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No Free Pass for Pentagon

July 17, 2002

Members of Congress are accustomed to battling the Pentagon to bring defense contracts to their districts and keep bases open. A more important conflict is now brewing: The Defense Department, using the cover of "too much bureaucracy," is bucking its obligation to provide full information to Congress.

Tensions between the legislative and executive branches are nothing new, but the Bush administration has been louder than most in claiming that the pendulum has swung too far toward Capitol Hill in recent decades.

Defense Secretary Donald H. Rumsfeld has complained that bureaucracy ties up Pentagon officials, forcing them to spend too much time answering to Congress. Thus the Pentagon's proposal to do away with requirements to file hundreds of annual reports, which, the Pentagon says, usually go unread.

There are equally ambitious plans to ban strikes by Defense Department civilian contract workers and scrap Civil Service protection for civilian workers at the Pentagon. Even as the Pentagon receives many billions more dollars, it doesn't want to submit all of the reports needed for congressional (read: civilian) oversight.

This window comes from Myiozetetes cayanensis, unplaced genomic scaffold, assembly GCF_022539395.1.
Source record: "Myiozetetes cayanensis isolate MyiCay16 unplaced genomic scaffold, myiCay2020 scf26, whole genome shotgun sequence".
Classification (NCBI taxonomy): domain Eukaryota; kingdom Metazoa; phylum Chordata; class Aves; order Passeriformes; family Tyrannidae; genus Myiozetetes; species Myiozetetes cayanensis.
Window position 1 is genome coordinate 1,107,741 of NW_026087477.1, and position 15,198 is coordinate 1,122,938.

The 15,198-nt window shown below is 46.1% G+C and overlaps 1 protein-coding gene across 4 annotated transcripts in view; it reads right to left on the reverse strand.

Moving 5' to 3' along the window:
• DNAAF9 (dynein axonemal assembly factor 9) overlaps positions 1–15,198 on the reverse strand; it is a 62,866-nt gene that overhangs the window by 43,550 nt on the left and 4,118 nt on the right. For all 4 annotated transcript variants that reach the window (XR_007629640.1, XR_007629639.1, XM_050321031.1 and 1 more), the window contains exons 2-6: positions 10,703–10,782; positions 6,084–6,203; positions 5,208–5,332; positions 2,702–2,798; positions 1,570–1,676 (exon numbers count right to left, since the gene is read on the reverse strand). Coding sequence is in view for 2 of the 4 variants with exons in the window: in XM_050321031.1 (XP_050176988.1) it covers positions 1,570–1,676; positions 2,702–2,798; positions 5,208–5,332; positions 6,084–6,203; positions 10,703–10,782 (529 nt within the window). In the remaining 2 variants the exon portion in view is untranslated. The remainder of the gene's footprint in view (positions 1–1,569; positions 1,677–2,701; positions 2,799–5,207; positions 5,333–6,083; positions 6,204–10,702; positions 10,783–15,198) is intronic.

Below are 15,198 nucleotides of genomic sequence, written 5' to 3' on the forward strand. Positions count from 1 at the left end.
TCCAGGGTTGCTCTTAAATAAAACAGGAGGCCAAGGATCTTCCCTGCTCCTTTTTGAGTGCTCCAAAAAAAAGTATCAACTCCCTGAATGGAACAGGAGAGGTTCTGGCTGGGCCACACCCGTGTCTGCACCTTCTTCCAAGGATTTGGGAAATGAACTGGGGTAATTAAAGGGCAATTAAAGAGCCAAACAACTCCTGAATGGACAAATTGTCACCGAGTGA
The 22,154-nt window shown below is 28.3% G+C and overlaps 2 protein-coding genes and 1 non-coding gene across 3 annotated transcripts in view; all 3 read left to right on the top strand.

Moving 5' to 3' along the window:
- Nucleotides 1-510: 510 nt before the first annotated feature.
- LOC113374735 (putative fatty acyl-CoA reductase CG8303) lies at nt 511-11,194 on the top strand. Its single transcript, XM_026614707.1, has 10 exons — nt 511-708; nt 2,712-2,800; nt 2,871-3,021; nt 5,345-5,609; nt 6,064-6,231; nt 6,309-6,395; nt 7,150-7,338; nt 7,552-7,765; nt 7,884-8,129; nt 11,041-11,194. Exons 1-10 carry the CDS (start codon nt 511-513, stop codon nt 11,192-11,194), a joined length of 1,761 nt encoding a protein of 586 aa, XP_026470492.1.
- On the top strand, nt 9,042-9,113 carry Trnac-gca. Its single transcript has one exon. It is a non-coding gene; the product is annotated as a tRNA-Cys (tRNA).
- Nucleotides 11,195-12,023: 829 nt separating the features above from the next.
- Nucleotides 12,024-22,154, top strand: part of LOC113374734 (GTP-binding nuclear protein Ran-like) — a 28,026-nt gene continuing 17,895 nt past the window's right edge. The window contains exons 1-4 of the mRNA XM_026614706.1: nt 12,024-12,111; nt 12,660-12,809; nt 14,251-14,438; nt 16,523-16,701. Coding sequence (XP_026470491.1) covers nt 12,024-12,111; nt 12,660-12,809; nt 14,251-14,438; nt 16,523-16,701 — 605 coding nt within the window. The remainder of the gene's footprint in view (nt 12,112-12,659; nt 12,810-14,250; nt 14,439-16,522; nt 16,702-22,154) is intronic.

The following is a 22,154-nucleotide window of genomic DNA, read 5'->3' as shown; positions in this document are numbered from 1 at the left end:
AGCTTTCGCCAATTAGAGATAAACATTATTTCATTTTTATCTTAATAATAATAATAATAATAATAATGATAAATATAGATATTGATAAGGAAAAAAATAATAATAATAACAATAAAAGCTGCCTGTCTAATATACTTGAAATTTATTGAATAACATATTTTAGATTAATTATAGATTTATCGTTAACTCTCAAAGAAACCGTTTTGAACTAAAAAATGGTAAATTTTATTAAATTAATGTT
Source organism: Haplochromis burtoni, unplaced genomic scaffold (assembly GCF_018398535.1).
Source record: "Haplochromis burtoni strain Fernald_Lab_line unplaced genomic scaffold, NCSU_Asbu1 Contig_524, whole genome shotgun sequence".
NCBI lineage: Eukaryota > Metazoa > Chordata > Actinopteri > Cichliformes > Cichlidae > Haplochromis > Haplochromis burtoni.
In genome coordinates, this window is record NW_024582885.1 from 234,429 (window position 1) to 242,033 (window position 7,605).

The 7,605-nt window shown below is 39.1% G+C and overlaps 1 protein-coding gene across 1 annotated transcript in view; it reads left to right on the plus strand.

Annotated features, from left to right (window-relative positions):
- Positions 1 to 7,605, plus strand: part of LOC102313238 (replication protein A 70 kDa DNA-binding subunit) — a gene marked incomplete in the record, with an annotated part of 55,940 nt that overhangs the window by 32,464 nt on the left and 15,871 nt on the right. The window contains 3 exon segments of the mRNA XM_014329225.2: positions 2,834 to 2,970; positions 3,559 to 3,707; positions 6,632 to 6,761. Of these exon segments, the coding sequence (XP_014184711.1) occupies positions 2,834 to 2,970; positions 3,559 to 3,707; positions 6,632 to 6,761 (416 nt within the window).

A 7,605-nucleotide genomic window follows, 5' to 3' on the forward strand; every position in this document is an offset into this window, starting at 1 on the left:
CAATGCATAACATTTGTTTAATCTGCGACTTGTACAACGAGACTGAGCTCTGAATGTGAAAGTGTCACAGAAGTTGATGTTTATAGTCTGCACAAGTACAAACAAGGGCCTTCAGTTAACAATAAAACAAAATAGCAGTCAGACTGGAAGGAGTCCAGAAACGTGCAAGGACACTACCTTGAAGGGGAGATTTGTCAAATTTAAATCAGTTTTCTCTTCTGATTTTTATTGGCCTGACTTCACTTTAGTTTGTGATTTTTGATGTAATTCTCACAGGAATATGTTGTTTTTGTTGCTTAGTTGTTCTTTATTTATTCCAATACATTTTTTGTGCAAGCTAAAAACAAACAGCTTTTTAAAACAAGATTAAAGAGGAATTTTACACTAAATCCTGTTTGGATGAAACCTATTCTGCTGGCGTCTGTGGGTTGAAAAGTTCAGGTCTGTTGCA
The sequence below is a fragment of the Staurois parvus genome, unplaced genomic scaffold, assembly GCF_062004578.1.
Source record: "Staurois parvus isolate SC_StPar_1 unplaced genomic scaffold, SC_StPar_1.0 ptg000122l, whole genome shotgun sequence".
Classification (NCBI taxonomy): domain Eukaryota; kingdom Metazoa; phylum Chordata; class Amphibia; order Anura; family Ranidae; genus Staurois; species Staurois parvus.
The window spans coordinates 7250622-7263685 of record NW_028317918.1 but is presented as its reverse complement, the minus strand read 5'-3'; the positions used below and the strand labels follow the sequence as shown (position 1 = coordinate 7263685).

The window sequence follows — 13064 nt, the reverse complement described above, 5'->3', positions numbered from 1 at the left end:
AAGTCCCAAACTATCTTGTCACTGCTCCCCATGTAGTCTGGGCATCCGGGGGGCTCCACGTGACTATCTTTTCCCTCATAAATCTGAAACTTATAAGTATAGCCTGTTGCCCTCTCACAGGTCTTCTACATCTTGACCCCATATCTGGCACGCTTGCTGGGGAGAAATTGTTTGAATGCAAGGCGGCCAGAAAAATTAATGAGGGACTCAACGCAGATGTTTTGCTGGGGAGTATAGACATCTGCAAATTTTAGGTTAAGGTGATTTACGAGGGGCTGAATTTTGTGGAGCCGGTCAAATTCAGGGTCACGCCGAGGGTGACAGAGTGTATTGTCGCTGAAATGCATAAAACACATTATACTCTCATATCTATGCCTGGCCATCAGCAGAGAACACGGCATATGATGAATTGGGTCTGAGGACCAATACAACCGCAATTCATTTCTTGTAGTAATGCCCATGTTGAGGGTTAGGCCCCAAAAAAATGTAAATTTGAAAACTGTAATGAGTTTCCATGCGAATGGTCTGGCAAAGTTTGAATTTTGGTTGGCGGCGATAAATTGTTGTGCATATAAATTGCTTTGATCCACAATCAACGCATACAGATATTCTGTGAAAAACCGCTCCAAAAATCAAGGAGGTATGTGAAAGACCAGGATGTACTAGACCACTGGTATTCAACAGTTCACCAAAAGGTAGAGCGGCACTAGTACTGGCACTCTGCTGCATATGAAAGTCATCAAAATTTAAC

Times staff writer Esther Schrader reported this week that administration officials say the Pentagon is the tip of the spear in the movement to relieve executive branch agencies of oversight considered unnecessary and burdensome. But the requirements did not spring up out of thin air.

Congress needs to monitor the executive branch, especially with an agency as powerful as the Defense Department. Civilian control of the military is one of the fundamental principles of this country. With a military budget of nearly $400 billion this year, the Pentagon needs more scrutiny than ever.

That's not to say it doesn't make sense to get rid of busywork. Congress has expressed a willingness to listen to the Defense Department's concerns and has agreed to eliminate 20 of the more than 300 reports required each year.

But the Pentagon should not receive blanket exemptions from environmental laws, including the Clean Air Act and the Endangered Species Act. Military officials argue that the restrictions make it difficult to find sites needed to train, a critical requirement. Yet giving the military a pass when it comes to the environment is too high a price. American military successes in Afghanistan are evidence that the nation can field excellent fighting forces without circumventing the laws designed to keep air breathable and soil clean.

The war on terrorism has increased Rumsfeld's profile and power. It should not be an excuse to do away with needed regulations and oversight of a massive, powerful bureaucracy.

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